Use this URL to cite or link to this record in EThOS: https://ethos.bl.uk/OrderDetails.do?uin=uk.bl.ethos.748611
Title: Myth in reception : insights from Stourhead gardens
Author: Harrison, John Edward
ISNI:       0000 0004 7234 0434
Awarding Body: Open University
Current Institution: Open University
Date of Award: 2018
Availability of Full Text:
Access from EThOS:
Access from Institution:
Abstract:
The focus of my thesis is the reception of classical myth in Georgian Britain as exemplified by responses to the garden imagery at Stourhead, Wiltshire. Previous explanations have tended to the view that the gardens were designed to recapitulate Virgil’s Aeneid. However, the garden owner, Henry Hoare II, left no record to substantiate this, or any other theme, and it is not mentioned in the many extant visitor accounts from the eighteenth and early-nineteenth centuries. My approach to understanding the garden began with the systematic collection of information on the garden’s content and evolution. This endeavour yielded more than 20 further visitor reports, as well as visual and literary sources not considered in previous secondary accounts. This research has shown that the garden included a number of artefacts unknown to previous theorists. It has also shown that the true provenance and acquisition of extant garden elements is often different to that listed in the Stourhead secondary literature. I conclude that visitor reception of the gardens yields highly idiosyncratic interpretation, the emotional and cognitive content of which was largely determined by information obtained from published literature, garden guides and fellow visitors. A strong further influence on the interpretation of the gardens by some visitors was familiarity with the Roman and wider Italian influences on the garden content. I have especially considered visitor experience of the Grand Tour in this context. I propose that visits to Stourhead elicited emotional and cognitive responses from visitors. An effect of encountering the garden edifices and artefacts was to prompt memories, particularly of prior visits to the original Roman or Italian buildings and artefacts, but also of copies encountered in English landscape gardens and elsewhere.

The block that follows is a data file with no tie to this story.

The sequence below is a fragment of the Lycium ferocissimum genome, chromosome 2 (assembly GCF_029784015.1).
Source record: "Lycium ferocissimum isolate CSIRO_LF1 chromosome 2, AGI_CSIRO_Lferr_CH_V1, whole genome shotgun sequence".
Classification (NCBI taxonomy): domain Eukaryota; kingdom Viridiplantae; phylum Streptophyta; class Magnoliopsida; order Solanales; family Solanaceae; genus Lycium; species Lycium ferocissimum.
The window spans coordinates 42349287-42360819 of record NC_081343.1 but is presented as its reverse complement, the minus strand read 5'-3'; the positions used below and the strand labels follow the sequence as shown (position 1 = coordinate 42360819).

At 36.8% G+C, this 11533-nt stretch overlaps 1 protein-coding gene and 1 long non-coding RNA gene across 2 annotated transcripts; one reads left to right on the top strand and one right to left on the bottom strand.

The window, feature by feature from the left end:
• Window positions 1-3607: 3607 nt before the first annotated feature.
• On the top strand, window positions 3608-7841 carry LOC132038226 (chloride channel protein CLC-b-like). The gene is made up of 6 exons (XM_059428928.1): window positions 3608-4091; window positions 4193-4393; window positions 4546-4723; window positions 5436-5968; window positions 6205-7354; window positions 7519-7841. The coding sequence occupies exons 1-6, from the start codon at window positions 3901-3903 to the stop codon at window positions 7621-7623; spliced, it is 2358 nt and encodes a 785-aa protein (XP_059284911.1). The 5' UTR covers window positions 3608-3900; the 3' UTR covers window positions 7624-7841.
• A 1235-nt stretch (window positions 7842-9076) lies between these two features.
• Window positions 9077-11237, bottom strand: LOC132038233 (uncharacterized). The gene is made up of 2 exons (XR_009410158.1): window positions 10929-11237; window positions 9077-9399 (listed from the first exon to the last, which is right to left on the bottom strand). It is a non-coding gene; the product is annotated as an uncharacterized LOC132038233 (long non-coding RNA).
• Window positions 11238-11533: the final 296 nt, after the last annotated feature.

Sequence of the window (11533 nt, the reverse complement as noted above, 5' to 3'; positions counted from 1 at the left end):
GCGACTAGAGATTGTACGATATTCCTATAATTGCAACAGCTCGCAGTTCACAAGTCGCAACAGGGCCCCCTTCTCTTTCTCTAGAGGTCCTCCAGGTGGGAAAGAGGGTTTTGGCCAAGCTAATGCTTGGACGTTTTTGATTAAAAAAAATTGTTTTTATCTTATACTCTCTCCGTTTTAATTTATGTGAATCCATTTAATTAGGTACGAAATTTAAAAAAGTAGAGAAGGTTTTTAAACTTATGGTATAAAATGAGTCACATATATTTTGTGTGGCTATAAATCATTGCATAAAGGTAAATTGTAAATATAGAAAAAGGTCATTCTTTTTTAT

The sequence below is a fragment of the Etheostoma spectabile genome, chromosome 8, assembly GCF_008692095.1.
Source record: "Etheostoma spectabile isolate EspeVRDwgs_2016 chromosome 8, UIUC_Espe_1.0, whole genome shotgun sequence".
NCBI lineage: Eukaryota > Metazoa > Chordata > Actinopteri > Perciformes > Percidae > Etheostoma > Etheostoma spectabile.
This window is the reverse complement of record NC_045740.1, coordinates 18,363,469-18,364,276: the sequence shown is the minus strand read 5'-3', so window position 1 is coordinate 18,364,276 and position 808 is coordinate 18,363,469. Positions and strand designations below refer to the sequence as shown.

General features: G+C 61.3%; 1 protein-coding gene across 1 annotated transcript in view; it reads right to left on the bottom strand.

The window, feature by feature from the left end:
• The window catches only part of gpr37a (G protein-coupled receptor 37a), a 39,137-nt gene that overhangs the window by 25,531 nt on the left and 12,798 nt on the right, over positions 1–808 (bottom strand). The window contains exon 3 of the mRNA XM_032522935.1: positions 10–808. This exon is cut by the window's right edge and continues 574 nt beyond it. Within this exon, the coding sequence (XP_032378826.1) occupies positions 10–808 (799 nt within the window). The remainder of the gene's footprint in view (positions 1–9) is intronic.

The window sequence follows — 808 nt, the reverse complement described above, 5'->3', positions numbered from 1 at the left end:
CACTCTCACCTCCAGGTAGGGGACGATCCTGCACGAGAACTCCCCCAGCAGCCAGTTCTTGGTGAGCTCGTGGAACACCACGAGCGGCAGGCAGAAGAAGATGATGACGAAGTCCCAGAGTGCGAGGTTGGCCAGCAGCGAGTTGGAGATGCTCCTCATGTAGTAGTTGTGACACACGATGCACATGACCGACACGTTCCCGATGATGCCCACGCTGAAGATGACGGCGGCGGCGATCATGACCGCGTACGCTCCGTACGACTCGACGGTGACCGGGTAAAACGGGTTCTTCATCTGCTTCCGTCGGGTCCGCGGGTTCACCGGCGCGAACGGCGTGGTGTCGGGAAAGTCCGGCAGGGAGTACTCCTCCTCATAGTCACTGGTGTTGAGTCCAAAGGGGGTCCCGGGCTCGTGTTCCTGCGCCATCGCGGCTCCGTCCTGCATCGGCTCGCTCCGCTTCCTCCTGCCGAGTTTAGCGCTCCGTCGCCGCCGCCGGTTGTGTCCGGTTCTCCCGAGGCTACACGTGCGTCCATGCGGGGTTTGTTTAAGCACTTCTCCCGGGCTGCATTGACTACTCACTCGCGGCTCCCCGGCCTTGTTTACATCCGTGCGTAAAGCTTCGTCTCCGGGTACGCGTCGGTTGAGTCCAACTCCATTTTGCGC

Supervisor: Not available Sponsor: Not available
Qualification Name: Thesis (Ph.D.) Qualification Level: Doctoral
EThOS ID: uk.bl.ethos.748611  DOI:
Share: